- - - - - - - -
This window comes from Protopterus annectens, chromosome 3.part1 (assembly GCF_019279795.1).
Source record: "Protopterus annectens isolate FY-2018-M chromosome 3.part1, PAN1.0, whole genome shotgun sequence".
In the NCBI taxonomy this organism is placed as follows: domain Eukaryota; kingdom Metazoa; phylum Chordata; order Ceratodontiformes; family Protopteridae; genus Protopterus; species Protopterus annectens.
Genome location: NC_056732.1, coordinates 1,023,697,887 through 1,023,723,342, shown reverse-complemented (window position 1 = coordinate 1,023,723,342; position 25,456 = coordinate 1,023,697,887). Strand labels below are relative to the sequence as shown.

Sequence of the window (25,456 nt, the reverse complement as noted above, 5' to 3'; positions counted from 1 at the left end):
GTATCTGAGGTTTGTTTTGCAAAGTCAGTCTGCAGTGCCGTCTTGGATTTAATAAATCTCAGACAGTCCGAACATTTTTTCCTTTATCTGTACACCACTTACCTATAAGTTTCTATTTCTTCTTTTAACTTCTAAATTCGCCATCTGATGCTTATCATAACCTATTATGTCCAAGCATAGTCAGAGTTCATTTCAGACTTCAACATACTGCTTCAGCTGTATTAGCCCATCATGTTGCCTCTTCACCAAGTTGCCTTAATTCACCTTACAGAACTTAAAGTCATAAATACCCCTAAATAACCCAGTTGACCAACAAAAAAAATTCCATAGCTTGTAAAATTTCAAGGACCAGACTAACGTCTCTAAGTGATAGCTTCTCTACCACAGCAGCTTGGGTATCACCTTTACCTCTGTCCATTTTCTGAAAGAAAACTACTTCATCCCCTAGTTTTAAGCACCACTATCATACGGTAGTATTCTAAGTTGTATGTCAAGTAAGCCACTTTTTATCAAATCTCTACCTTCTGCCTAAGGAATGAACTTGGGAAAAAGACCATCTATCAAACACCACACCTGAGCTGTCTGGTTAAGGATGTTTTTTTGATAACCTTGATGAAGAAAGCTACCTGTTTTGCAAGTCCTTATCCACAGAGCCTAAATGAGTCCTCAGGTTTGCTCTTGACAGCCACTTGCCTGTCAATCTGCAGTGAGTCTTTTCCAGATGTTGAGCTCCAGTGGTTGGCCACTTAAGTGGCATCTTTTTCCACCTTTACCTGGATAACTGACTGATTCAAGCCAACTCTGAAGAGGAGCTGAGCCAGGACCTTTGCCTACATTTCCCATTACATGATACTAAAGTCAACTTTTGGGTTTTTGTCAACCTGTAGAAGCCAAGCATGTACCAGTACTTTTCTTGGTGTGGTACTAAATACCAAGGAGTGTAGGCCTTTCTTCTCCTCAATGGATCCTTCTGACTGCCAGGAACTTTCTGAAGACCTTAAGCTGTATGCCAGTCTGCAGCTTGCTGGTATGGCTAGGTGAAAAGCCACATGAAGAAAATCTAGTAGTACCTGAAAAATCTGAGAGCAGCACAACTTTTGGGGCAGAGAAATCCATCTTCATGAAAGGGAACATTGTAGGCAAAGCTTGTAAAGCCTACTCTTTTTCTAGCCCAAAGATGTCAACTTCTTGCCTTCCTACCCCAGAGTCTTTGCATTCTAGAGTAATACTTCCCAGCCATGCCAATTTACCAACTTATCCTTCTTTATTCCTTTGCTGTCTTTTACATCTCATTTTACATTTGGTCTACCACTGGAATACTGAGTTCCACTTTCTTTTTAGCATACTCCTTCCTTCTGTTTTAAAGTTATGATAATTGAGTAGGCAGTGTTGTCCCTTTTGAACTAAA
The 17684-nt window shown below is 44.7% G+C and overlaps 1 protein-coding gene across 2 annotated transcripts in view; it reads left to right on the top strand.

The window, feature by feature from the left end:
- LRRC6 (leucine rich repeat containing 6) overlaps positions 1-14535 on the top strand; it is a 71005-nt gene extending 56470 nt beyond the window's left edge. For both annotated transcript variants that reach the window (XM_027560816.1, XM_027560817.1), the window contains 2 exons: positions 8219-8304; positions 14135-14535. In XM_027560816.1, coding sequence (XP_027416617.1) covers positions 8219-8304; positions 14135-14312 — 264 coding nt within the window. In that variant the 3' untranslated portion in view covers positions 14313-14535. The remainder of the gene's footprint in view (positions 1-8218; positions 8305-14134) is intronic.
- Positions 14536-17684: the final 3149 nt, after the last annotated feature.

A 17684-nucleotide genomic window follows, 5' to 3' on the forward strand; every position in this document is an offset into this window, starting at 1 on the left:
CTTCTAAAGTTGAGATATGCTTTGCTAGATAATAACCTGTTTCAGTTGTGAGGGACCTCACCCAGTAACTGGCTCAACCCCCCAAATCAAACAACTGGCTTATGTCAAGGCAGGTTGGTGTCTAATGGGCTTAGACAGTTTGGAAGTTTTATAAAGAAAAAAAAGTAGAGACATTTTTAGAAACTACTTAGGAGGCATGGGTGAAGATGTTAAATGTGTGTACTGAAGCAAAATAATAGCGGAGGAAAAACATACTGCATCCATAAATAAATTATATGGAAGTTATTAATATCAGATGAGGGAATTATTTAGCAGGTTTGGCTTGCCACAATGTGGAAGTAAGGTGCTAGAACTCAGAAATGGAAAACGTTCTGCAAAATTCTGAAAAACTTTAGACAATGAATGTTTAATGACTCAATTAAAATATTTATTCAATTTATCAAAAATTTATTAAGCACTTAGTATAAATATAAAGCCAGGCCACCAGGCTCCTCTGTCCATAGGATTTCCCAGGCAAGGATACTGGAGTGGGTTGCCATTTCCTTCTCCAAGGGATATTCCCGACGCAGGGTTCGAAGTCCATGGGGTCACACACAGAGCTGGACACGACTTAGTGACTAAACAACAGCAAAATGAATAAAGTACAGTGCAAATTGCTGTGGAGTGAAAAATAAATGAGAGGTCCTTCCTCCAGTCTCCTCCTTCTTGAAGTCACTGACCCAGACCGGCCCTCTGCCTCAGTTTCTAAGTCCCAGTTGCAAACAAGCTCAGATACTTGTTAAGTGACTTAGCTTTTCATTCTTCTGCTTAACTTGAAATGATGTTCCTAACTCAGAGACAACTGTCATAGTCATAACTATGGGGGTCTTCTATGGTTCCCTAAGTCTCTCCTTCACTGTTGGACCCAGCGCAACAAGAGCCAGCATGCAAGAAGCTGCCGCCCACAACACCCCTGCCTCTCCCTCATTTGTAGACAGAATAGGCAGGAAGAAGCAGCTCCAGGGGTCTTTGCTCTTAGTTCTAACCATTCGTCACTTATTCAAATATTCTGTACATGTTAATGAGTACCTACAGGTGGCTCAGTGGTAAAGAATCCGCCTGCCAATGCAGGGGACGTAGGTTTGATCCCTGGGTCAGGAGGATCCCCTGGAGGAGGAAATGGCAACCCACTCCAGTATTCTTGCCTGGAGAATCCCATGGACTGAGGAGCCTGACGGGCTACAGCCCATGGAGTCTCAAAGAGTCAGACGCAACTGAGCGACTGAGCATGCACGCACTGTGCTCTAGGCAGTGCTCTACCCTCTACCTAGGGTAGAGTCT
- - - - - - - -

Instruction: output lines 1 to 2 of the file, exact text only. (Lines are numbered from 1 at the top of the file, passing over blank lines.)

This window comes from Protopterus annectens, chromosome 3.part1 (assembly GCF_019279795.1).
Source record: "Protopterus annectens isolate FY-2018-M chromosome 3.part1, PAN1.0, whole genome shotgun sequence".